Those of us who write book blogs obviously adore reading, literally consume books, or we would have blogs about sports or politics or some other random interest instead. Often I find myself writing about how much I “love” a book and how terrific it is – and it is – because it is rare that I don’t thoroughly enjoy a book with its power to transport me to a different place or another time, to escape for just a little while. So when a book comes along that genuinely surprises me, catches me off-guard and completely rocks me to my core, often I am left speechless. Such was the case with Dear Rosie Hughes, a beautiful book written by Melanie Hudson. I finished this book very early on Christmas morning before anyone else was awake. The family woke to find me sitting in front of the fire bawling my eyes out wondering what, on earth, was the matter with their poor old mom! It has taken me several weeks to compose myself and my thoughts well enough to write this review and even now I know I will not do it justice.
When I received Dear Rosie Hughes I assumed it was a sweet, cozy read. The cover is cute, the premise is precious. Two adult women who have been lifelong friends since childhood fell out of touch over something that happened in their early adulthood. When Rosie signs up to go to the Persian Gulf as a meteorologist, she and Aggie begin writing to one another again – just to pass the time while Rosie is away. The book itself is a series of letters between Aggie and Rosie, Rosie and her parents, Rosie’s fellow soldier and Aggie, and various other peripheral characters that come in and out of their lives throughout the story. As the book unfolds we learn more about each of the women, their relationships with one another, with their parents, their town, with Rosie’s husband whom she may or may not be divorcing, the child Rosie lost and Aggie’s myriad of interesting dates. We watch as Rosie first adapts to life in the desert, then becomes dejected as the truth is revealed about why they actually are there, her horror as the war begins, her struggle as one of the few women in the camps. We read about Aggie who uses humor, hysterical, laugh-out-loud humor, to cover her pain of rejection that she has suffered throughout her life and we see her growth as she takes on the responsibility of writing her own book as well as running a café in Scotland. The growth in friendship and maturity for everyone involved is a beauty to read and behold as it unfolds.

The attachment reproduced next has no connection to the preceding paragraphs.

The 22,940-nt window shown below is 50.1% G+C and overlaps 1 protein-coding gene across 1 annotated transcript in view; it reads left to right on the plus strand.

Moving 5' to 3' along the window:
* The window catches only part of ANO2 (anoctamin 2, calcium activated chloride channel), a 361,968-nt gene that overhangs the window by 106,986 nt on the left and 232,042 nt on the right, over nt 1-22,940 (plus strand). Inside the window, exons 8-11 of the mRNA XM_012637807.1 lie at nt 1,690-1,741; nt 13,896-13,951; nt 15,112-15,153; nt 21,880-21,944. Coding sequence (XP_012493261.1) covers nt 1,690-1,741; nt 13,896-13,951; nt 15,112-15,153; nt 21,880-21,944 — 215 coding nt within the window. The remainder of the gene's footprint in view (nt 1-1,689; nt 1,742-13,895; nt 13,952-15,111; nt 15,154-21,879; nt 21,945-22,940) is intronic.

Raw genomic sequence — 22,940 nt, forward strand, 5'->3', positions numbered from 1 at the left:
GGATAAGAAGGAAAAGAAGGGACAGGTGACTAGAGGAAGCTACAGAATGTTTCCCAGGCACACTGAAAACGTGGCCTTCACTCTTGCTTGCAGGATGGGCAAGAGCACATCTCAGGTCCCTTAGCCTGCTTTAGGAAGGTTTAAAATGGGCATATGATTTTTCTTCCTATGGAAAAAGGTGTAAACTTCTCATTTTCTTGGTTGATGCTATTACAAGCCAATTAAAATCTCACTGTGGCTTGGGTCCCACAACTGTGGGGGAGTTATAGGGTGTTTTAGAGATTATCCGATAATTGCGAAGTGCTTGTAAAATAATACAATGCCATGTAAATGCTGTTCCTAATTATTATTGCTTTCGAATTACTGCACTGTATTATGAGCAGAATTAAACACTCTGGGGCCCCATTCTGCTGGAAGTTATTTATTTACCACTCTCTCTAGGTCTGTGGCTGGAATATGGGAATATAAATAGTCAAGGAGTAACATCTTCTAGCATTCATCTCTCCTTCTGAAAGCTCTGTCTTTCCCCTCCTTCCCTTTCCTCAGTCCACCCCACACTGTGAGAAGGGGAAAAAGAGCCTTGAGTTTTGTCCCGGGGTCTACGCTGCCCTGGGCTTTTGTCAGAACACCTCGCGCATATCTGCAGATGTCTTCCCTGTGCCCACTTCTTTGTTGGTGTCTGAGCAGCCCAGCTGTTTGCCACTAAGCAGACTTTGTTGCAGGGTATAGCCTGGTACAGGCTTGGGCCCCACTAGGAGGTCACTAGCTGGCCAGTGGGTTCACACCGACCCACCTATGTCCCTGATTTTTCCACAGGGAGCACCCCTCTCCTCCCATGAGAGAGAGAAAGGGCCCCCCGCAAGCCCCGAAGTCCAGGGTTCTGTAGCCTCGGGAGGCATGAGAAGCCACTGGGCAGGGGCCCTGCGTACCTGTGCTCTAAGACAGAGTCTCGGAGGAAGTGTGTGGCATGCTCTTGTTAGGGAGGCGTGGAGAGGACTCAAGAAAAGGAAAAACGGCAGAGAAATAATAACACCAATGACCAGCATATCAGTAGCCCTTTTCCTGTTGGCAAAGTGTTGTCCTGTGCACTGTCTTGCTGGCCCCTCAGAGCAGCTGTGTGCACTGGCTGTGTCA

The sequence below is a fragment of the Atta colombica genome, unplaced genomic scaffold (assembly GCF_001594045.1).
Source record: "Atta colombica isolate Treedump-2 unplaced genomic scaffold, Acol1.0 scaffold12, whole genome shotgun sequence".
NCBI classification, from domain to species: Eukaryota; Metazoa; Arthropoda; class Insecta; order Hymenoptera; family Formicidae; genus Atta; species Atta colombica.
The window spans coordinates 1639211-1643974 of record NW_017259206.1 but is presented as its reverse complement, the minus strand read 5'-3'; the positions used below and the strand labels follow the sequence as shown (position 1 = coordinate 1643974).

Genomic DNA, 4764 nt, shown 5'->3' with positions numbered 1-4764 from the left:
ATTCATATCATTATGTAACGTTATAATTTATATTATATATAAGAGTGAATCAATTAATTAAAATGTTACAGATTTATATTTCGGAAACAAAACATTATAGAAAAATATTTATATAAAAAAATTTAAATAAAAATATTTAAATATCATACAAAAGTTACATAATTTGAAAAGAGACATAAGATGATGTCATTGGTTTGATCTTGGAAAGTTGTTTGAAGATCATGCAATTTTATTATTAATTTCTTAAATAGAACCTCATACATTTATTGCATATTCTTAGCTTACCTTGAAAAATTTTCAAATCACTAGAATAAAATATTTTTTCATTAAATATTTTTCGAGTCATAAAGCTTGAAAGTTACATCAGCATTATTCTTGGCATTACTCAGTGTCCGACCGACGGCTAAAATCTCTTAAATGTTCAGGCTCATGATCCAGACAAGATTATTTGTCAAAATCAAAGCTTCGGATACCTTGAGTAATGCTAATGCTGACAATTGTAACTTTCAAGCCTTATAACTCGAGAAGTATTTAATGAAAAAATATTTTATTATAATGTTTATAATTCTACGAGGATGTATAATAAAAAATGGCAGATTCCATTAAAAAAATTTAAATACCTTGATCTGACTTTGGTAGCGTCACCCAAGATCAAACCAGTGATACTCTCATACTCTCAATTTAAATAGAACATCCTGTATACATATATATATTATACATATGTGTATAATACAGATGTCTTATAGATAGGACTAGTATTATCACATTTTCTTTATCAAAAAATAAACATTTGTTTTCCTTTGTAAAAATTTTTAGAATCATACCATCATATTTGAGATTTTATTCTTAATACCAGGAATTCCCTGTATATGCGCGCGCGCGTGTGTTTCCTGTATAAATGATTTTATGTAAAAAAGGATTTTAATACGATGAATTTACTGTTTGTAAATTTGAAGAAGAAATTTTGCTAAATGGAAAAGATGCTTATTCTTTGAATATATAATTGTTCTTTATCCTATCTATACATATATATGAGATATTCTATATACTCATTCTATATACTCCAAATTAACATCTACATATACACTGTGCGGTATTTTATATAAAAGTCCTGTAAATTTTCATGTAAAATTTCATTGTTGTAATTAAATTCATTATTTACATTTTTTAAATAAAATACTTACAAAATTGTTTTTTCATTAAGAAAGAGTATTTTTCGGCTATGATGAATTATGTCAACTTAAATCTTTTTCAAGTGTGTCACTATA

As I began reading, I was somewhat dismayed that the entire book was nothing except correspondence between various people but as I continued reading I realized that this truly was one of the most intimate methods of communicating thoughts and feelings that I’ve ever come across in fiction. By the time I concluded the book, I was so completely and utterly invested in these characters’ lives that I felt as though they were my friends, my daughters, my son, my town. Perhaps it is because my husband was in the military and we were involved in the Persian Gulf, the first one not the second, and we had friends who fought and who died there. Perhaps the relevancy was so close to me that I identified with the hope, the joy and the pain. Or, perhaps, Hudson captured it all so perfectly that we all can identify with these women and their friendship, their family, and their loss. Regardless of why this book affected me so deeply, I only know that it did and it is, by far, one of the very best books I have read in a long time. If you don’t read another book that I recommend in 2019, please read this one. Rosie and Aggie’s story are waiting for you.
My eternal gratitude to @Netgalley, @HarperImpulse and @Melanie_Hudson for allowing me the honor of reading #DearRosieHughes